Many business articles in recent months have focused on “Quiet Quitting.”  This article will review what “Quiet Quitting” is, and how it is impacting your business.

“Quiet Quitting”: A Definition

Although it seems like the phrase “Quiet Quitting” came out of nowhere to become the most-discussed business topic of recent months, it has actually been around for more than a decade. The consensus is that the term was first created and used at a 2009 economics symposium by economist Mark Boldger.

There is not yet an accepted, formal definition of ‘Quiet Quitting”, but the phrase is commonly understood to refer to workers and employees who continue to attend or do their jobs, but who do only the bare minimum absolutely required to keep these jobs.  The quiet in “Quiet Quitting” refers to the fact that employees don’t actually quit; they keep physically (or virtually, if they work remotely) attending their jobs. They simply perform enough of their work duties to avoid being fired.

In a recent Finance article by Angela Koo, Koo notes that the phenomenon of “Quiet Quitting” highlights relationship issues between managers and employees. The article suggests that definitions of the term vary from workers “not going above and beyond” to workers completely “slacking,” or not performing even their required job duties. 

“Quiet Quitting”: Why

When employees “Quiet Quit”, they are often doing it for real and valid reasons. Sometimes they give up trying their hardest because they are burnt out in their jobs. They may feel like their pay or benefits are not commensurate with their experience. They may also feel like their contributions are not being valued, and subsequently might start to do only the bare minimum on a daily basis.

Many workers are also feeling squeezed by factors outside of their employers’ control.  Challenges like the pressures of caring for elderly parents while also caring for children and/or the lack of time to adequately perform their own activities of daily living, like home maintenance and grocery shopping can all contribute to “Quiet Quitting”. At its heart, the phenomenon is often about workers pushing back on an environment in which they feel they have no work-life balance. When forced to be “on” at all times, not only at work but at home (with remote work and perpetual cell phone access), many employees feel the only way they can recapture their time is to not give all of their energy to their job duties.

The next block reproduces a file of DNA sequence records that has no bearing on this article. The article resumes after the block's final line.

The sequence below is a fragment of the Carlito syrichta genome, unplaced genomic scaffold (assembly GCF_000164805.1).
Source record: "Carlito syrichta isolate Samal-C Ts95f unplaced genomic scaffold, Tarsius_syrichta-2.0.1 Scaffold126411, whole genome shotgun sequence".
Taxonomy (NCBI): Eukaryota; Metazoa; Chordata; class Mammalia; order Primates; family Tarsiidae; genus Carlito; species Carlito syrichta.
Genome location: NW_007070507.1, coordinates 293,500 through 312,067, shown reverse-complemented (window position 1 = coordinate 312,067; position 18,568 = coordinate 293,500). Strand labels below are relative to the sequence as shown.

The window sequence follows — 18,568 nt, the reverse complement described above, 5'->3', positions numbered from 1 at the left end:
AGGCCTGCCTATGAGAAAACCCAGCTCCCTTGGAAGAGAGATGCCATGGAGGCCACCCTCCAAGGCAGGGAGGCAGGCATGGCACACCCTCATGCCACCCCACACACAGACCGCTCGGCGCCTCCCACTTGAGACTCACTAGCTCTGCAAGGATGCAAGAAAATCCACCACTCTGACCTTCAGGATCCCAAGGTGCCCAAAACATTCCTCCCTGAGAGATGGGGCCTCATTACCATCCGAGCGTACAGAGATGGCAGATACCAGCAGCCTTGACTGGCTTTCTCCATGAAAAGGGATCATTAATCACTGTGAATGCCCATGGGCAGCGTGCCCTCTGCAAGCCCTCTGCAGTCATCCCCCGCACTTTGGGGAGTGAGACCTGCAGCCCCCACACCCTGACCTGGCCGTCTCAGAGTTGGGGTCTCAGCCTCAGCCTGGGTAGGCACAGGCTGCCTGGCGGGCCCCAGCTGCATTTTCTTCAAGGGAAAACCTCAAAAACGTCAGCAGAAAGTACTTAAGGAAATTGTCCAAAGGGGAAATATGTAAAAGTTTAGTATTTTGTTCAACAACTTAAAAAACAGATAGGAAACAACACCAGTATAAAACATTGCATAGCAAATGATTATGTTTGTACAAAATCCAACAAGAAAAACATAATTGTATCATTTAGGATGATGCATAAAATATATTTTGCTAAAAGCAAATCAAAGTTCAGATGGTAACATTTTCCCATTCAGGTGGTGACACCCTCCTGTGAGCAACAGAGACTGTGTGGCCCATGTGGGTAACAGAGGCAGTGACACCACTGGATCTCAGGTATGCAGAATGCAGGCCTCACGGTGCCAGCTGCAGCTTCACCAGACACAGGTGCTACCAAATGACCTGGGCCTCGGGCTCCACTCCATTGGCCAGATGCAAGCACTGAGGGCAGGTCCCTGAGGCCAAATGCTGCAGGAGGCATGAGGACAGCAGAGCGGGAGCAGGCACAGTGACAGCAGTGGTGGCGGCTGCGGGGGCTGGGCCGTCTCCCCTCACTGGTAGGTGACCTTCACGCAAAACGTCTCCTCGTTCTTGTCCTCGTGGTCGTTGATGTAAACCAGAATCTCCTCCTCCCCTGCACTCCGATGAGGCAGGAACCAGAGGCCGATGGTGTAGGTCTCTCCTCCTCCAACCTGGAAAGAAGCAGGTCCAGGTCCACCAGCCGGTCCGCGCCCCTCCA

“Quiet Quitting”:  How It Affects Your Business

For businesses and employers, “Quiet Quitting” often results in several negative outcomes. Perhaps one of the largest problems with quiet quitting is its impact on employee productivity. An employee who is only doing the bare minimum to stay employed will most likely not complete all of their regular work on time, and if they work in a public or customer service role, the quality of the service given (and the speed at which tasks are performed) will decrease as well. This will lead to a cycle of fewer people wanting to purchase from your business, as they learn their expectations will not be met. 

Quiet quitting can also lead to situations where managers and employers have increasingly poor communication. This will result in employers not knowing how customers and clients are feeling about the work done on their behalf, which can be disastrous for a business. Burnt-out and unhappy employees are not often motivated to engage with their supervisors and managers about dissatisfaction voiced by customers. 

Workers who have ceased to care about their work performance will not be able to come up with the new ideas and innovations on which most businesses depend. This can be disastrous for any business, particularly for those in areas like health care, technology, and manufacturing. In these businesses, innovation is the lifeblood that allows them to grow and prosper.


Quiet quitting can seriously impact your business.  It also negatively affects individuals. Most workers would feel better about their jobs and their roles if they felt they could give their all to their job and it would be appreciated. Likewise, employers and businesses want their companies to provide the best goods and services possible. By understanding the true problem of quiet quitting, businesses can find solutions to eliminate it.